Most of us know at least one person who’s not merely a Mac user, but a dyed-in-the-wool Mac geek. You know the type: someone who has a large collection of Macs and is quick to tell you the history of each one; who keeps up with all the latest Apple news and rumours; and who seems to know the answer to any Mac question, no matter how obscure or technical. Though you may be tempted to ridicule a Mac geek’s obsessiveness, you’ll probably resist that temptation because you want to stay on the geek’s good side – since he or she will be the first person you go to for help when something goes wrong with your own Mac!
I bought my first Mac, a used Mac SE, in 1991 – but that doesn’t mean I eased into geekdom over a period of decades. The first thing I did after bringing my SE home was to take it apart and install more RAM. The second thing I did (and this is only a slight exaggeration) was to start customising the Finder, using ResEdit (if you have to ask, you don’t need to know) – in other words, a bit of modest hacking. Within a couple of months, a large local Mac user group appointed me Disk Librarian. My job was to research, download, and catalogue all of the best freeware and shareware products, compile new collections of cool tools every month, and duplicate them on floppy disks to raise money for the club. I threw myself into that job and quickly acquired the reputation of being a know-it-all (in a good way).
My point is that earning a geek badge doesn’t require years of Mac use; it’s all in how you approach it. What made me a Mac geek from the start, and not just a guy with a Mac, was that I dove right in and started exploring, tinkering, and learning.
Maybe you’d never want to be a Mac geek yourself, but if you’ve ever envied the ease with which a Mac geek speeds through complicated tasks or confidently zeroes in on the cause of a tricky problem, you might find it useful to cultivate the skill of thinking like a Mac geek. Doing so won’t give you magical troubleshooting powers, but Mac geeks don’t have magical powers either. Everything we do, you can do, too.
When I encounter a new app, I start by exploring. What does this button do? What difference does changing that preference make? What would happen if I held down the Option key while clicking a menu? I learn practically everything I explain in my Macworld how-to articles by engaging in that sort of experimentation. I try something, see what works and what doesn’t, change something, and try again. My experiments are full of questions that begin with “What if…?” and “Why…?” I keep poking around until I get the result I need, and then I write down what I did.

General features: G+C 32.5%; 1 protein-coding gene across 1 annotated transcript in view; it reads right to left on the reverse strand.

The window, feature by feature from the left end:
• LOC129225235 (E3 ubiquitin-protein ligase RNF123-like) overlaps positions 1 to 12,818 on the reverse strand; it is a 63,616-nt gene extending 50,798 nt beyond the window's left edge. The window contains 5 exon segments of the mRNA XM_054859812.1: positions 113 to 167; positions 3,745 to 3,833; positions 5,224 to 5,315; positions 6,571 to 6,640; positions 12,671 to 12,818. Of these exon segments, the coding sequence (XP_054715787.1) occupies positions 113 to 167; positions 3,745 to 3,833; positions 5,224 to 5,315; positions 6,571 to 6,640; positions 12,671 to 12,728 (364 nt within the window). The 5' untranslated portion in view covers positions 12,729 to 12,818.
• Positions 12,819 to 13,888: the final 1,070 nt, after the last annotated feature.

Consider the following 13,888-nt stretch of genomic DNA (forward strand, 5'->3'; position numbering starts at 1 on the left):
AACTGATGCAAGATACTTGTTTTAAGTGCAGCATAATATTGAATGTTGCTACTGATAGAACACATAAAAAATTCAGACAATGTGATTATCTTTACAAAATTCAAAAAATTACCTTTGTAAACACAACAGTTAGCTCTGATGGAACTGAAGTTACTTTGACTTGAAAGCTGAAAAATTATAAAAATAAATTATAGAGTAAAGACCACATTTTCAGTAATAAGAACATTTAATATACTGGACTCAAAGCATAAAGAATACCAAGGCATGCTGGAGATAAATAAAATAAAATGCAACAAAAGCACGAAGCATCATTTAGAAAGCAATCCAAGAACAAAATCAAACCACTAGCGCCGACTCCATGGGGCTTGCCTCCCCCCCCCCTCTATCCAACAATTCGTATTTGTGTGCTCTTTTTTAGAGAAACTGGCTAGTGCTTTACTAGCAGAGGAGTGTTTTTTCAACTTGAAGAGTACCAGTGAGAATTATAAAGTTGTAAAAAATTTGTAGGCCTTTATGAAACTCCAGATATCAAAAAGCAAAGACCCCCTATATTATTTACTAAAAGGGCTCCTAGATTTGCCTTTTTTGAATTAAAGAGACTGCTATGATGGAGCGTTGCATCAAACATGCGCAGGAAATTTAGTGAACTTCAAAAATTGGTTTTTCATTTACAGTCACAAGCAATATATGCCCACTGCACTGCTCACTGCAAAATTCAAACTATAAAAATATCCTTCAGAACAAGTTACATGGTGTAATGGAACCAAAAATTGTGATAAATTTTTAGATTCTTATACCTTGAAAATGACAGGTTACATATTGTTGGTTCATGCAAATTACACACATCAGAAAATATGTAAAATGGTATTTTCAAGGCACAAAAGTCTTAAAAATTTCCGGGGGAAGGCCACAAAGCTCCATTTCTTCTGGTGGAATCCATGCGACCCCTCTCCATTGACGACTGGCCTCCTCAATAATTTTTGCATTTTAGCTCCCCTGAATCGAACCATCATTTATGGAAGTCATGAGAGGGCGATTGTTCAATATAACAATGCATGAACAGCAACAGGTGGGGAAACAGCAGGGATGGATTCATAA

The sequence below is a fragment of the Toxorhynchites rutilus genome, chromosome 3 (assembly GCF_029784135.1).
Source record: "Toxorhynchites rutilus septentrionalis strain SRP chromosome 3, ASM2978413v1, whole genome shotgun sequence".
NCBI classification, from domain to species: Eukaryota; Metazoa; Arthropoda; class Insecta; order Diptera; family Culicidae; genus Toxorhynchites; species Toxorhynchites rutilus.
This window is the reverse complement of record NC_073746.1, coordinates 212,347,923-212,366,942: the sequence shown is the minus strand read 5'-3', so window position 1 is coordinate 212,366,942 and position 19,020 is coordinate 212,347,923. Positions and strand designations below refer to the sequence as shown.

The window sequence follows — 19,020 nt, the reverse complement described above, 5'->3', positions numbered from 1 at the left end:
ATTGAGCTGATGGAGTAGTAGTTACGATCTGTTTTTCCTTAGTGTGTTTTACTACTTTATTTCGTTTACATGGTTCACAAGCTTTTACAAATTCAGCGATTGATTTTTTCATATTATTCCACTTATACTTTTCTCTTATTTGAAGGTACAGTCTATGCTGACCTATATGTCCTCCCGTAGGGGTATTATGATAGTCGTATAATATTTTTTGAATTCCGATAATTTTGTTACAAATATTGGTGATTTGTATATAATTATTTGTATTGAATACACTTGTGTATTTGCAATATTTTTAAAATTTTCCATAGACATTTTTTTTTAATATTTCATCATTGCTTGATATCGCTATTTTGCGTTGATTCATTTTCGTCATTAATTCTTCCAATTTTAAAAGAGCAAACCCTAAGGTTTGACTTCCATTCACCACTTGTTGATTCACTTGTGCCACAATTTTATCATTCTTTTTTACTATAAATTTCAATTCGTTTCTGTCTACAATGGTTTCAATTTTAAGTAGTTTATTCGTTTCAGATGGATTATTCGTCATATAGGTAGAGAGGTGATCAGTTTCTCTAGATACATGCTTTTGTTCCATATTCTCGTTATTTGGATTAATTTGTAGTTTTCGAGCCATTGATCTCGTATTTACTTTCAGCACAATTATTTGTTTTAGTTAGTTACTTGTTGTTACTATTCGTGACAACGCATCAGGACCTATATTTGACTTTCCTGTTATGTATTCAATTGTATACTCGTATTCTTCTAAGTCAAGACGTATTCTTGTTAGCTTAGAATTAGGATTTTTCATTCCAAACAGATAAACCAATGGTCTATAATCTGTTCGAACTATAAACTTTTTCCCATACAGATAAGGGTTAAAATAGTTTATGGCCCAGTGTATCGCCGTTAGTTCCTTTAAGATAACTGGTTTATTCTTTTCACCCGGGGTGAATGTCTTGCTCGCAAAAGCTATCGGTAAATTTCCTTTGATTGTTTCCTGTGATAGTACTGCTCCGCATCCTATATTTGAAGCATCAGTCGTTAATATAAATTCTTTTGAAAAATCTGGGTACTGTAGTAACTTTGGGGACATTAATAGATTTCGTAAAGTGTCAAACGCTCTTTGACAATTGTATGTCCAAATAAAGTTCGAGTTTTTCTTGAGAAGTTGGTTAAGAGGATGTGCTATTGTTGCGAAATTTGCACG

Don’t be content not to know how that expensive machine on your desk works. Is there a folder you haven’t looked in yet? Look! Is there an app you’ve never tried? Open it! You’ll have questions; you’ll encounter things that puzzle you. That’s good. Questions are what drive Mac geeks to learn. If you can’t find the answer by experimenting, search the web or ask a geek friend. Repeat indefinitely. As time goes on, more of the answers will make sense.
I wrote a book on Mac troubleshooting, but I still encounter puzzling Mac behaviour all the time. When I can’t figure out why something is happening the way it is, I don’t guess randomly; I take a methodical approach.
For example: Ever since I turned on my new iMac, my cable modem has been resetting itself every 2 hours. That’s a new and weird thing. Is it a coincidence, or is it the fault of the iMac? Test by turning off the iMac for a while. The problem goes away. Turn the iMac back on, more resets. Aha! So it’s the iMac, not the modem. What if I turn off Wi-Fi on the iMac and use only ethernet? Still happening, but less often, so let’s start looking at every app that accesses the network. By systematically narrowing down the source of the problem, I eventually find out that some outdated piece of software that I had migrated from an old machine has been spewing garbage onto my network and freaking out my cable modem.
Like doctors and scientists, Mac geeks tend to diagnose difficult problems by running tests to rule out groups of possibilities, gradually discarding wrong answers until they get to the right one.
Mac geeks have a peculiar kind of laziness. They hate to waste keystrokes and mouse movements, so they tend to be fond of keyboard shortcuts, macros, scripts, and other tactics for automating tasks or eliminating superfluous steps. I have sometimes spent entire days trying to automate what would otherwise be a 2-minute manual procedure, just because I couldn’t stand the idea of having to endure those 2 minutes of tedium several times every day. Was it worth it? Absolutely!
Always assume that there may be an easier way to do anything on your Mac. Then systematically explore ways to make it happen. You won’t always succeed, but sometimes you will, and you’ll learn a great deal about your Mac in the process.
As Richard Bach said in his novel Illusions: “Argue for your limitations, and sure enough, they’re yours.” If you tell yourself that your Mac is too complicated or that you’ll never get it, you’ll be right – you’ve made a self-fulfilling prophecy. Instead, assume that you’re smart enough to figure out anything Apple can throw at you, and certainly smarter than any guy who would refer to himself as a “geek.” You probably are! You’ll get it if you believe you can. All geeks believe they are, or can be, masters of their computers.
And don’t forget to hug your Mac.